PETTISVILLE, Ohio — Low emission and fuel-efficient cars get premium parking spots outside Pettisville’s new K-12 school building.
Besides the towering 200-foot wind turbine emblazoned with the school logo, the specially marked parking spots are the first hint visitors get that the 1-year-old school west of Wauseon is an environmentally friendly one.
“The basic reason was simply stewardship,” explained longtime Superintendent Stephen Switzer. “It’s the right thing to do.”
Though the project is not complete — the wind turbine is lacking blades and therefore is not yet generating electricity — the Fulton County school district hopes to eventually produce more power than it needs to keep the lights on. The turbine should be operational by year’s end.
“We expect to have no electric bill and to gain $10,000 to $20,000 a year in electricity sales,” Mr. Switzer said.
He’s quick to say those are “projections.”
“Everything is subject to change. About a year and a half ago, I renamed the project ‘Project Lazarus,’ ” he said, referring to the way plans died and were resurrected several times. “The thought is, if this were easy, everyone would have wind turbines.”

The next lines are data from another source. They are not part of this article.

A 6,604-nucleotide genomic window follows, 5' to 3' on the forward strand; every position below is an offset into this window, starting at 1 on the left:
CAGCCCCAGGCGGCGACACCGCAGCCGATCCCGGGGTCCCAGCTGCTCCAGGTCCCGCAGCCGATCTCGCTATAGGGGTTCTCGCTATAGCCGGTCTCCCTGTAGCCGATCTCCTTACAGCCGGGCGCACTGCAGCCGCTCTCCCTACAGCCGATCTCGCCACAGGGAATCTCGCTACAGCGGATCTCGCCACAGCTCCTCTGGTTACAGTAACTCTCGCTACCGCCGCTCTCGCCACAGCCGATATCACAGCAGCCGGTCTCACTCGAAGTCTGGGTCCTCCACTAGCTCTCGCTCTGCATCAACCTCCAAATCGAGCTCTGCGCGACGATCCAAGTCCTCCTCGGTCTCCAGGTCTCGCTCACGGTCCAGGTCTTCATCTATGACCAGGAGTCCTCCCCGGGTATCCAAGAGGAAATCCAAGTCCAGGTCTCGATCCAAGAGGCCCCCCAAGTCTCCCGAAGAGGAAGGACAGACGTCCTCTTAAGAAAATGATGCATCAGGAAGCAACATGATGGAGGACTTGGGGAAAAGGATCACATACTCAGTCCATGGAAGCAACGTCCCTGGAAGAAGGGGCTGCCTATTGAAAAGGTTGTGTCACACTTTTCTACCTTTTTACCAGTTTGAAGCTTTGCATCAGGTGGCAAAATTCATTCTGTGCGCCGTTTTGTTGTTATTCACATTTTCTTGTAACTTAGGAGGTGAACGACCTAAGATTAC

Still, the turbine is part of the district’s overall plan to have a green building and to teach students in a practical way about the environment and conservation.
“That’s the exciting thing about it,” Mr. Switzer said. “We hope to be a net-zero site, meaning we generate more energy on this site than we use on this site. Hopefully that’s a nice statement to make.”
In addition to the wind turbine, which was paid for in part with $750,000 in federal stimulus funds, the $23 million school is heated and cooled with a geothermal system that circulates water through underwater pipe loops to provide natural climate control.
The school has special lighting and window features to capitalize on natural light as well as motion sensors that turn lights off when there is no activity in a room, photo sensors that do the same when there is enough sunlight streaming in. Pettisville staff and students recycle everything — from paper to plastic and aluminum.
School Treasurer Chris Lee said when the building project is all said and done, Pettivsille hopes to become the first K-12 school in Ohio to be certified “platinum” through the U.S. Green Building Council’s Leadership in Energy and Environmental Design (LEED) program.
“We’ve got gold easy,” he said.
Since 2007, the Ohio School Facilities Commission — which paid 82 percent of the cost of Pettisville’s new school — began requiring participating schools to at least attain silver LEED certification.
Mr. Switzer hesitated before saying whether the extra upfront expenses of going green combined with the extra frustrations are worth it. “Right now, I’m still on board with it,” he said. “It remains to be seen. It’s been a lot of challenges.”
Contact Jennifer Feehan at email@example.com or 419-724-6129.